On Wednesday, the U.S. House is holding a hearing on Trump’s racist border wall and the threat it poses to the cultural and environmental resources in Arizona, including Organ Pipe National Monument and parts of the Tohono O’odham Nation’s tribal lands. Guess what else is going down Wednesday? The U.S. Department of Homeland Security is blowing up even more of the Organ Pipe Cactus National Monument—and it’s inviting the media to come watch.
At least a couple advocates believe this is no coincidence that the department is inviting the media to watch an explosion on the same day the Tohono O’odham Chairman Ned Norris is in Washington, D.C., to speak to Congress about the destruction in the desert. Laiken Jordahl, a borderlands campaigner with the Centre for Biological Diversity, believes this is the Trump administration’s attempt “to silence Norris and erase his testimony,” as he tweeted Tuesday.
“The Trump administration will stop at nothing to destroy our borderlands and silence the O’odham people,” Jordahl told Gizmodo. “Everybody has wanted to film this because it is so devastating, and this is the single moment that they’ve chosen to allow media access. They’re directly trying to take attention away from the hearing in D.C.”
Vana Lewis, a member of the Nation who is actively protesting the wall’s construction, told Gizmodo she shares a similar assessment. Gizmodo reached out to the Department of Homeland Security to ask for comment on these accusations and will update the post if we hear back.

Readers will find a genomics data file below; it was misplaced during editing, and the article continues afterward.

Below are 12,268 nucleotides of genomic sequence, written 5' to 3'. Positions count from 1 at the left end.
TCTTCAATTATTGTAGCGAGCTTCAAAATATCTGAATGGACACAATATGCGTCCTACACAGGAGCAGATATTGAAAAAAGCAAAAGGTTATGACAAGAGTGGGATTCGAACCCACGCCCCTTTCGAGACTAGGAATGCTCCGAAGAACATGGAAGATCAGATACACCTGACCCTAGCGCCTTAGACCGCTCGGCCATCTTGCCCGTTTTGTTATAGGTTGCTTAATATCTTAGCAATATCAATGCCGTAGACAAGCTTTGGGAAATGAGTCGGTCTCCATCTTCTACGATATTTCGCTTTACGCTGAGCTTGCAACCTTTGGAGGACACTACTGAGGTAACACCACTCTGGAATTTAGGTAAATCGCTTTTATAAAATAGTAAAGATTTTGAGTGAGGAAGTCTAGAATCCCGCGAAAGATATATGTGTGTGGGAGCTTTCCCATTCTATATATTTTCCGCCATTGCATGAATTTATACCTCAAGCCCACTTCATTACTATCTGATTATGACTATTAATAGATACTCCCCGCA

Regardless of why the U.S. government took this action, what matters is that it did. And I’m not only talking about inviting the media. The government is skipping and waiving all types of environmental laws to bring this project to fruition. Public lands are at risk, but so are sacred sites, ancient burial grounds, and tribal archaeological resources.
The Sonoran Desert is a landscape like no place else in this world. For the Tohono O’odham Nation, the dry landscape isn’t merely a sight to be seen. For this tribal nation, the desert is home. It’s where their ancestors lie. It’s family.
That’s why Donald Trump’s border wall is a personal attack to many members of the Tohono O’odham Nation. The president is destroying the desert, ripping up and blowing up any cacti that stand in the wall’s path, all the while ignoring the concerns of the first peoples of that land.
“[The wall] is destroying our culture from the inside out,” Lewis said. “We are the cactus people.”
All this is in line, however, with Trump’s strategy. His administration has even argued the border wall is good for the environment. His approach to border control has involved taking park rangers from U.S. national parks and putting them on the border, instead. That’s not only alienating Latinx and immigrant park-goers who may feel targeted, but it’s putting park rangers in a strange position where they’re policing lands they don’t know.
Trump doesn’t care about tribal rights or public lands, though. Beyond the destruction along the border, he has opened up Bears Ears National Monument to oil and gas interests despite a similar outcry from nearby tribal leaders. He’s trying to do the same thing to the Arctic National Wildlife Refuge in Alaska.
Nothing to see here, though. Another day, another U.S. national treasure ruined by the president.